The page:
The first generation of South East Asia that moved to the U.S was due to the need for financial support and better security. One of the major causes that contributed to migration stress is political insatiability in their country of origin. The immigrants experience was one of the most stressful experiences that they underwent. This is because some had to leave their families and friends behind. Immigration removed the people from their community roles, customs and language. Additionally, it placed them in a strange place of different cultural practices and environment. This contributed to stress because adapting to the new environment is not easy and immigrants had to learn new cultural ways.
Thus, the cultural identity in the face of new culture became a stressful experience. This is because of the cultural shock, which is explained in three phases. These include the cultural encounter, reorganization and the new identity. The process seemed to be a stage of development, whereby the immigrants were force to assimilate the new culture and language. Moreover, finding the new identity was a stressful problem because it forced many immigrants to start learning new language in order to break communication barriers. Acquiring new identity and retaining their cultural identity became difficult, if not impossible.
In addition, the immigrants experienced acculturative stress because the process caused change to the giving and the receiving culture. This led to a process known as the inter-culturation. The first generation that moved to the U.S experienced stress because immigrants often chose one strategy of acculturation, which is maintaining domestic culture. This became asters due to the choosing to what extent cultural characteristics are crucial to maintain (Bhugra & Becker, 2005). Another one is cultural participation, which also became acculturation stress because the immigrants found it difficult to mingle and participate in the host culture. Third strategy is integration process and this is similar to assimilation. This became a stress to the immigrants because they were undecided if they could acquire new cultural values or retain their cultural practices alone. The last strategy is marginalization whereby the immigrants wanted to separate themselves from the host culture in the U.S. This became stressing because they were unable to make a decision for marginalization (Chih Huang, 2001).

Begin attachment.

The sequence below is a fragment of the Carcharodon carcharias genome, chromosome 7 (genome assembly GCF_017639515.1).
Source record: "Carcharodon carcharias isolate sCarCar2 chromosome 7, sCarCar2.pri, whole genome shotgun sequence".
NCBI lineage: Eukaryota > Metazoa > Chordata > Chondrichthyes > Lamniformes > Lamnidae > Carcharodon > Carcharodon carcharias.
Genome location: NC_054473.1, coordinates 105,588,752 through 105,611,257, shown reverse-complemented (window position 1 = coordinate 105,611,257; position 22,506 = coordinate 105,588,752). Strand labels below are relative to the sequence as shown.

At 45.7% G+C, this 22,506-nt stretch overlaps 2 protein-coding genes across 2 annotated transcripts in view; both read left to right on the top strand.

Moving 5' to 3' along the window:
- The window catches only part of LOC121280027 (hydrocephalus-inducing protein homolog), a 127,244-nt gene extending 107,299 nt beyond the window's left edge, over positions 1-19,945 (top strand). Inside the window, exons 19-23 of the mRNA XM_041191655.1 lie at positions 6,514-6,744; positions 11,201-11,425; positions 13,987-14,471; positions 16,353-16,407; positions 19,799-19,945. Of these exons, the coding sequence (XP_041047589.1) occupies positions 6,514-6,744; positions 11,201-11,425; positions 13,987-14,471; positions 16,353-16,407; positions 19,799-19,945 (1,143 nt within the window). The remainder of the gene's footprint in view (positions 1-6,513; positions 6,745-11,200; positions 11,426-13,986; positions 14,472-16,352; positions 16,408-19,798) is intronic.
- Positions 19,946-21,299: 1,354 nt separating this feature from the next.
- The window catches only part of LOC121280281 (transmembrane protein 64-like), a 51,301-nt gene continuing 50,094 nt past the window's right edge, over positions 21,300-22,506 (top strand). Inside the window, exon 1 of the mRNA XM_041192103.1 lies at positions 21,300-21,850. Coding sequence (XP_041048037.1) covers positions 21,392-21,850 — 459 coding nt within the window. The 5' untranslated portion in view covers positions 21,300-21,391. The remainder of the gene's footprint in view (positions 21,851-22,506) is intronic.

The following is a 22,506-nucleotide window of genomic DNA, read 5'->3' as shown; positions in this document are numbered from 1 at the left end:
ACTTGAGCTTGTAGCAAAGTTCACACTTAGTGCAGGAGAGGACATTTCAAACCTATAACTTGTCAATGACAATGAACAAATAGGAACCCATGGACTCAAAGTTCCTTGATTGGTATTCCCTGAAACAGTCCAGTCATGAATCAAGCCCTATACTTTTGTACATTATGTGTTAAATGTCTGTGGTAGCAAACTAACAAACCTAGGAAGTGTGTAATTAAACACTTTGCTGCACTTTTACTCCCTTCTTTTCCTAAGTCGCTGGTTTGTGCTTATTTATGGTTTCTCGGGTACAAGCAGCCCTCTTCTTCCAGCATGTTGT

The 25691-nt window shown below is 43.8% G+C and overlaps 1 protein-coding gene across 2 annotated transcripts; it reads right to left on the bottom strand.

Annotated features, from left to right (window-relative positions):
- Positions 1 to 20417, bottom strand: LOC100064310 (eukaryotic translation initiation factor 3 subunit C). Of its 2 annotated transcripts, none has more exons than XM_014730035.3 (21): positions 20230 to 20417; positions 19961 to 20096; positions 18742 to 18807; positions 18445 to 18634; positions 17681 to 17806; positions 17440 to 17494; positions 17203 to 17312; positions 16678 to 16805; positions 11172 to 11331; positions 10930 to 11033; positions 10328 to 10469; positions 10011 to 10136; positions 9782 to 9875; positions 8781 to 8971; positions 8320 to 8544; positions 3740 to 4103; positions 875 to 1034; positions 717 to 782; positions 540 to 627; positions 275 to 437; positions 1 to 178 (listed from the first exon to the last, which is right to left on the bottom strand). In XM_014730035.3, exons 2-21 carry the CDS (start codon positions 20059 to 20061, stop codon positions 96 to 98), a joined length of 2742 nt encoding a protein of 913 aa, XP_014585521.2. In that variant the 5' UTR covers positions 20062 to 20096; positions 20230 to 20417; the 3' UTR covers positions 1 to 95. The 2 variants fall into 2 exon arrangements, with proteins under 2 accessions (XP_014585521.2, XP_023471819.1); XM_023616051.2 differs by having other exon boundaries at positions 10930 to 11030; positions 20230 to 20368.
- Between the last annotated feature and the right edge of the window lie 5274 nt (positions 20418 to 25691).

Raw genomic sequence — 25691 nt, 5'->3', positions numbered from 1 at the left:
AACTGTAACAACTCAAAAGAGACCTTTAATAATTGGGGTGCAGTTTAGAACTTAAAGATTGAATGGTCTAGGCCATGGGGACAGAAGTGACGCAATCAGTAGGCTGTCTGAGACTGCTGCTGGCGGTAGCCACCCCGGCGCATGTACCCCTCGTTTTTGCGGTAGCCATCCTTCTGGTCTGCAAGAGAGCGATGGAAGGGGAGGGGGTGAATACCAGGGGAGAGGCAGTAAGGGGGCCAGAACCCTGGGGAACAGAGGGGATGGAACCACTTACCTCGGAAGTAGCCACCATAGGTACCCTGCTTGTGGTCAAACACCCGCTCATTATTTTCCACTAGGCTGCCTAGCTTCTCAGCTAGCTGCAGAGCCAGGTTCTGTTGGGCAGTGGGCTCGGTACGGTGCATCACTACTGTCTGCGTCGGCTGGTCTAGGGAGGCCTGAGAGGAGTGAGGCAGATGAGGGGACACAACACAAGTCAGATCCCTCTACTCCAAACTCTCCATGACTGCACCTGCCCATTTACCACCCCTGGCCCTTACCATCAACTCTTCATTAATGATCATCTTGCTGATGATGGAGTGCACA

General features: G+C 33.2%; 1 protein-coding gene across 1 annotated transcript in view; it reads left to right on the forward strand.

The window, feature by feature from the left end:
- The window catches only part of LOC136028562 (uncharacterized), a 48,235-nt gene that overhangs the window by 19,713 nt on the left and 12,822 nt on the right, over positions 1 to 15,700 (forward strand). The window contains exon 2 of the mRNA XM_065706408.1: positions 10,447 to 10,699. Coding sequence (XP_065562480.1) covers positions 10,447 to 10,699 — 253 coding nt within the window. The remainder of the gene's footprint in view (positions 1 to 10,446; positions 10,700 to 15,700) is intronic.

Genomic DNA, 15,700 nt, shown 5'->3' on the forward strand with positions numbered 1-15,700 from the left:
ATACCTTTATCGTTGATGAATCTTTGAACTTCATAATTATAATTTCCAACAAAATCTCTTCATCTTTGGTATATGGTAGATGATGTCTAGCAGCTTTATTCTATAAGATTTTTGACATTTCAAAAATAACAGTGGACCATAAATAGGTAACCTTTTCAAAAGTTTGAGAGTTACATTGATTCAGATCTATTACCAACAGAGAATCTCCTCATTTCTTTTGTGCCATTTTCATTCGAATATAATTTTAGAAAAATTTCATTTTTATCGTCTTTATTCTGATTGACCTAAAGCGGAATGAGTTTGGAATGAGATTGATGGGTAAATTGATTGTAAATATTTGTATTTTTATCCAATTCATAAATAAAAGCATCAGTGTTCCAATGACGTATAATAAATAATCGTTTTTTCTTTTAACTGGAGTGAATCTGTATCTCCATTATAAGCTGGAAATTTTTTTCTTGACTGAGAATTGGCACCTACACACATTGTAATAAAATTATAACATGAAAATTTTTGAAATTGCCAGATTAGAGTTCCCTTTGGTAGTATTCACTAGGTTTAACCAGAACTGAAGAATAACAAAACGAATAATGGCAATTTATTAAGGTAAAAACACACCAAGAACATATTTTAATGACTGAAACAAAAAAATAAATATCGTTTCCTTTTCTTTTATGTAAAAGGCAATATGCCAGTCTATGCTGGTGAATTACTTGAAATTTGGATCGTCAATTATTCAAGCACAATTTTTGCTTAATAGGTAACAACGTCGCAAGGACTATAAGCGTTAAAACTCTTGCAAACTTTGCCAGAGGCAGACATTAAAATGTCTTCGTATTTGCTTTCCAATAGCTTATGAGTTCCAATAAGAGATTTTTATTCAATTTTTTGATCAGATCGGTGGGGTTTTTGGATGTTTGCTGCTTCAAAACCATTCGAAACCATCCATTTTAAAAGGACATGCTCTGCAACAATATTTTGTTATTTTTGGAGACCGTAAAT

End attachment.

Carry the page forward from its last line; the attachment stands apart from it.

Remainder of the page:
The changes that took place due to language, lifestyle, cultural value and social support affected immigrants in many ways. First, the acculturation affected their families, because the acculturation process led to intra-familial stressors. This threatened the family bonds thorough the responses of conflicting acculturation. Moreover, even the second or third generation may differ from the main culture in their values and behaviors. Changes in the language communication took place because of different ethnic groups. This took place because of different immigrants who moved to the U.S and every ethnic group had its own language of commutation. The immigrants were encouraged to learn different language, but mostly English was commonly used. English was the only language for social acceptance and integration. Those who tried to educate their children only mother tongue faced social conformity from the peer group. According to Berry (1997), the First generation learnt adequate English languages in order to survive economically. In addition, their cultural lifestyle and values changed.